Wednesday, September 01, 2010

Incoherent ramblings about the BBC Sherlock: Part 1 A Study in Pink

DISCLAIMER: this is just me rambling on and on and on....
The BBC Sherlock is the greatest thing to ever happen to the world. Seriously.
The absolute best thing to ever happen to the world.

For a Sherlockian, there is a ton here to be geeked out about and I don’t really know where to start because practically every minute offers something that makes me clap and giggle and jump up and down.

So, to begin on what may just turn out to be the best and most complete rendition of the canon since Jeremy Brett, I really should take us episode-by-episode.
First off, if I have not alluded to this before, I am a massive SH fan. I have been since I was in grade 9 and read Silver Blaze for a class assignment ( followed by every subsequent short story and novel ---56 of one, 4 of the other )

So, this massive SH fan was very uber excited to see how the genius behind  Dr. Who would give a modern adaptation of Sherlock treatment.
I have always thought that SH could easily be transplanted into the 21st Century because his brilliant mind is not exclusive to Victorian sensibility and his methods and deduction are so precise they could easily take a sharp-shooter approach to modern crime. Holmes’ fascination with forensics and his ability to observe what others have merely seen are certainly not century-specific. With this deduction --- not agnostic to time--- he could easily apply his genius to modern day London. Moreover, the characters and specifically the relationship between Watson and Holmes is what is so lasting about the series.

A Study in Pink, the first of the three part series, is a wonderful re-imagining of the first story introducing Holmes and Watson. It first appeared in serial format in Beeton’s Christmas Annual and propelled the characters into almost instantaneous fame. The most pivotal moment of the story is when Stamford introduces Watson to Holmes after determining that each is looking for a flat mate.
This immortal scene, set in St. Bart’s Hospital, has even been commemorated in London with an historic plaque. The meeting is here modernized; but its exposition is almost exactly the same.

Set up: Watson, having returned from the modern conflict in Afghanistan, has been suffering from a psychosomatic limp and seeing a therapist who attempts to work through his trust issues and wean him away from his horrific experiences by encouraging him to keep a blog. This, for narrator ( or Boswell ) Watson, is a stroke of genius in the modern adaptation. Watson is given an introduction as a writer and a perfect platform to relay his adventures with Sherlock. He runs into an old colleague and expresses the state of his dwindling army pension ( see: original ). Stamford introduces him to Sherlock who immediately observes his military bearing and his need to go “snacks” ( that’s Conan Doyle terminology ) on a flat in Baker Street.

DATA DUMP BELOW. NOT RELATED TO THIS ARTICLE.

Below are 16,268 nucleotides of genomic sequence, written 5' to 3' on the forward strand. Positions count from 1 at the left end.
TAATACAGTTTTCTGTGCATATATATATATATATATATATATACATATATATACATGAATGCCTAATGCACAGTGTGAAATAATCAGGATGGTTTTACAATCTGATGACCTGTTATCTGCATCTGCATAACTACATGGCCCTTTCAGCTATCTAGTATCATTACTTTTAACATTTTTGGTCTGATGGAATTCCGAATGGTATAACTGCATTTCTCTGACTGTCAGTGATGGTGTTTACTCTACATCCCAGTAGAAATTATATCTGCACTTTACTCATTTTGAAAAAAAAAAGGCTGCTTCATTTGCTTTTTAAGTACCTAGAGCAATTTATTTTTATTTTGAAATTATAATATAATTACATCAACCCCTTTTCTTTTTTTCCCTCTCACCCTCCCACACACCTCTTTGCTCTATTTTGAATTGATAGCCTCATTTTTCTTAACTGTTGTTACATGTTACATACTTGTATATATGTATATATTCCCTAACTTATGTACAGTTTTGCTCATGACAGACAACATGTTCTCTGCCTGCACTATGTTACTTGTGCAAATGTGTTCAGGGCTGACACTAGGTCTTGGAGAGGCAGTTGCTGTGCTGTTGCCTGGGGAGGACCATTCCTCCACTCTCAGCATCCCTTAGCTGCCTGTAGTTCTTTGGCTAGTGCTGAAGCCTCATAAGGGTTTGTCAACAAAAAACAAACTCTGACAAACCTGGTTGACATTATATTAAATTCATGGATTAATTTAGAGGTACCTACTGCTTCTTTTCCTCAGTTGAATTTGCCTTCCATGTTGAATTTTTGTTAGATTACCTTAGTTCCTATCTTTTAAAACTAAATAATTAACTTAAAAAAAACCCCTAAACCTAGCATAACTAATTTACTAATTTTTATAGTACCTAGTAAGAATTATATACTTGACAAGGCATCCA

Sherlock is introduced staring interestingly at a cadaver which he subsequently takes a riding crop to in hopes of highlighting bruising which would crack a case. This is, of course, barbaric way to meet someone and certainly not Inspector Barnaby but it is wholly canonical and thus alright with me.
The visuals in the series and the representation of Sherlock’s genius are very well married to the modern feel of the production. For example, when Sherlock is explaining how he knew so much about Watson on first observation, there is a freeze-framed flashback of what Sherlock saw on Watson’s physiognomy and on his phone ( rather like the moment he deduced that Watson’s brother was a drunk in the Adventures). Watson is, of course, thoroughly impressed and their relationship established.

As in the series, Sherlock is always flattered and surprised when Watson compliments him. The canon recites him “blushing like a school girl” when Watson or Lestrade praised his methods: offering a funny counterpoint to the often arrogant attitude he displays.

The mystery itself is intriguing as it presents a puzzle of seeming murder-suicides, the key being a lady in pink who breaks the trend of all previous victims. As in A Study in Scarlet, it appears as if she was writing the word “RACHE…” on the floor before she expired.

Watson and Sherlock attempt to crack the code while pitting themselves up against a maniac who almost outsmarts Sherlock. In the end, Sherlock’s willingness to risk his life to prove himself clever is a resonating theme.
The appearance of Mycroft ( here noticeably smaller in size ) is just as poignant and wonderful as in the book.

Also, for those aching to have a little Moriarty in their Mystery: the famed arch-villain is certainly alluded to.
One of my favourite scenes has Watson questioning Holmes about a mysterious person he has met:
“ I just met a friend of yours”,he explains. Sherlock, having no friends, is absolutely baffled. As soon as Watson responds with “An enemy” Sherlock immediately says” which one?”

Another favourite moment establishes the reticence of the police to work with Holmes. While Lestrade certainly summons him when they are out of their depth, his team, as is the case in the novels, is not so willing to oblige.
Anderson, a forensics expert calls Holmes a psychopath to which Holmes replies: “I’m not a psychopath! I’m a functioning socio-path. Do your research.”
{The above are infinitely better when seen on screen}

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